Table 3 Compositional data for the Peng–Robinson EOS in the model oil.
Table 4 presents the Peng–Robinson EOS fluid description and binary interaction coefficients of the Bakken crude oil with different gases. Figure 6 represents the two-phase envelope for Bakken oil which was generated by WinProp-CMG.
Table 4 Binary interaction coefficients for Bakken oil.
Fig. 6 Two-phase envelope for Bakken oil which was generated by WinProp-CMG.
Results and discussion
Natural depletion for Bakken model
The reservoir model was initially run in natural depletion for 7300 days (20 years). The production well, which was hydraulically fractured, was subjected to the minimum bottom-hole pressure of 1500 psi. The simulated Bakken well performance in natural depletion is shown in Fig. 7. In the natural depletion scenario, it has been clear that the production well initially started with a high production rate. Then, it showed steep decline rate until it got leveled off at a low rate.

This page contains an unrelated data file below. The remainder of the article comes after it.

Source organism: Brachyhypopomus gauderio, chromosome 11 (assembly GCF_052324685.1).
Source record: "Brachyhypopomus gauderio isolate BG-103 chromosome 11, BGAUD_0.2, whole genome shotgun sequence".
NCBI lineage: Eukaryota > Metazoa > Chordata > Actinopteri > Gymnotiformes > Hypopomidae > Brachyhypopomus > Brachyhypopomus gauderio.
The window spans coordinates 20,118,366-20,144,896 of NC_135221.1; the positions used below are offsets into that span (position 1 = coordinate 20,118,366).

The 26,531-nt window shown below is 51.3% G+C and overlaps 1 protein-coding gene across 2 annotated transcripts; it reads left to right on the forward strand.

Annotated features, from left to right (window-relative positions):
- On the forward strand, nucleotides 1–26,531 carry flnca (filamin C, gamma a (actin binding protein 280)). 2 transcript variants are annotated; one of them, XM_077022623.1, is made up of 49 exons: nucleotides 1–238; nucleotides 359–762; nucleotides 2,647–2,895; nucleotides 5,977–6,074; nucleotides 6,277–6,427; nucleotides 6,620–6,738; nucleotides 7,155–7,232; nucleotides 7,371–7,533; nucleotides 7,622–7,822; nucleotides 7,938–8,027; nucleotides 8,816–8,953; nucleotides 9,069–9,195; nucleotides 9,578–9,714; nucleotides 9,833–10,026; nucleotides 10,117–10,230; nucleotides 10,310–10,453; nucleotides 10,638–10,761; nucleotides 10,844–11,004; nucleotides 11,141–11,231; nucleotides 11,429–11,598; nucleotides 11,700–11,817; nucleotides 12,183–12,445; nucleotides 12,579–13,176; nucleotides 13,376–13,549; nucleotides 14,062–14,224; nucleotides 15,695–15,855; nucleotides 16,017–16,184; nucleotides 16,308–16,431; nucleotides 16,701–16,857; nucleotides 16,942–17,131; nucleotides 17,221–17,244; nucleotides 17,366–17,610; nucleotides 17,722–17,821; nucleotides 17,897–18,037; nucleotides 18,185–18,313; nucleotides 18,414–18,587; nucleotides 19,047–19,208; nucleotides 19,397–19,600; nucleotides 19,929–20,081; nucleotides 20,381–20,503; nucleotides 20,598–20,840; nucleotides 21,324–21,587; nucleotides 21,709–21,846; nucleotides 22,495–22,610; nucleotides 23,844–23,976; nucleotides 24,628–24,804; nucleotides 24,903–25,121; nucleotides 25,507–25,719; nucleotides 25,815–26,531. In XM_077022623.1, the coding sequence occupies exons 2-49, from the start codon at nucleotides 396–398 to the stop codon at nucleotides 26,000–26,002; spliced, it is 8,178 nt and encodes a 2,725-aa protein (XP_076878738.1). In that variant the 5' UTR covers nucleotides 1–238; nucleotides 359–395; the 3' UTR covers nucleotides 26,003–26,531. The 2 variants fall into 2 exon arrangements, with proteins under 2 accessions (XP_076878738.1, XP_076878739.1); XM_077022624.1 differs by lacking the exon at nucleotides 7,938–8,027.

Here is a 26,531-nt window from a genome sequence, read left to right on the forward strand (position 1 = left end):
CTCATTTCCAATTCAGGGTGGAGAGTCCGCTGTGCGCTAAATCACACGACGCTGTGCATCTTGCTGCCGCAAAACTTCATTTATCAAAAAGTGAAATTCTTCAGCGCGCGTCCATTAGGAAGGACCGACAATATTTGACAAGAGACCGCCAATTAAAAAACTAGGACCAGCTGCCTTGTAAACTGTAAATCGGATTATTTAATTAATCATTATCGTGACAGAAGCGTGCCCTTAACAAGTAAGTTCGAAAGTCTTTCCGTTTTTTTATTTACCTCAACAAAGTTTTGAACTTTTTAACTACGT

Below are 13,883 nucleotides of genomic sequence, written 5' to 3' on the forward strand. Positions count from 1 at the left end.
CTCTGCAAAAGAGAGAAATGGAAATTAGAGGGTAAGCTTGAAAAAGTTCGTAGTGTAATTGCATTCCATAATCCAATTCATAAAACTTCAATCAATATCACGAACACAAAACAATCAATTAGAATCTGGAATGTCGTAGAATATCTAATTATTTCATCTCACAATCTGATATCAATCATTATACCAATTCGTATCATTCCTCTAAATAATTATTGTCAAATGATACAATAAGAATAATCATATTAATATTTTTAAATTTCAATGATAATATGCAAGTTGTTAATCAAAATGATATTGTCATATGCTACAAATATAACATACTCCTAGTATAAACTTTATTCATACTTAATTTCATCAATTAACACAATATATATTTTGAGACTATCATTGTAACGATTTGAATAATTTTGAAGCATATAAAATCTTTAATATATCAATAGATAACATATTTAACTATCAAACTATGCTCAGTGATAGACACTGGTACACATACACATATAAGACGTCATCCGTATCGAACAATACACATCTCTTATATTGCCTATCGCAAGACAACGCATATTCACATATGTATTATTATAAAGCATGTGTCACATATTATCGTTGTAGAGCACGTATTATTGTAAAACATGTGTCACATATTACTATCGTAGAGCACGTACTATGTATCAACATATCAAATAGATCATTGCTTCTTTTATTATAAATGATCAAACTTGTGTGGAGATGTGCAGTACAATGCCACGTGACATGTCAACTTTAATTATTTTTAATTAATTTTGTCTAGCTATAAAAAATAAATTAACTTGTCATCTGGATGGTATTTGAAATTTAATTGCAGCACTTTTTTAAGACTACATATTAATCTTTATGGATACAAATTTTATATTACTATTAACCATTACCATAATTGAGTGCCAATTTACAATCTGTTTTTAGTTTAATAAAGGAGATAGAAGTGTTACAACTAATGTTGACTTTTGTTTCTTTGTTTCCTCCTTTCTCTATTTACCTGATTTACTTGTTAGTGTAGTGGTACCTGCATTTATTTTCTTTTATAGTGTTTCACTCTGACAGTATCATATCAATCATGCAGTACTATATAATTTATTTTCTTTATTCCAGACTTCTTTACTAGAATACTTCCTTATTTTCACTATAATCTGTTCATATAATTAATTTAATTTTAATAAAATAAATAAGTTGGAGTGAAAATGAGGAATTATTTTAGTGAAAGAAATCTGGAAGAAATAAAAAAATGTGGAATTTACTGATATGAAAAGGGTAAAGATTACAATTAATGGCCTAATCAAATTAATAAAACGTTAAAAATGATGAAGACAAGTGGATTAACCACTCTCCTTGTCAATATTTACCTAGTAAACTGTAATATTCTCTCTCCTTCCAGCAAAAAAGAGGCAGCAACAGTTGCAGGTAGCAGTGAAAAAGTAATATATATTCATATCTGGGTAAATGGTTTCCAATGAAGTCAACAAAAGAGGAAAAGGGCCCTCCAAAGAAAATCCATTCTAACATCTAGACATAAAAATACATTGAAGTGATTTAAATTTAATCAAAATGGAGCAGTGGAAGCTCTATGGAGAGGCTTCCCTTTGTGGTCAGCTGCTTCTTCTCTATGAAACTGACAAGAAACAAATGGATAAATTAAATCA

Fig. 7 Reservoir performance in natural depletion conditions.
This is the typical trend to what happens in the most, if not all, unconventional reservoirs of North America. If we investigate the pressure distribution in the reservoir model as shown in Fig. 5, it can be seen that the main reason to that fast reduction in production rate is the pressure depletion in the areas which are closed to the production well. However, the reservoir pressure is still high in the areas which are far away from the production well. This explains the poor feeding from neighboring areas in these types of reservoirs due to the tight formation matrix.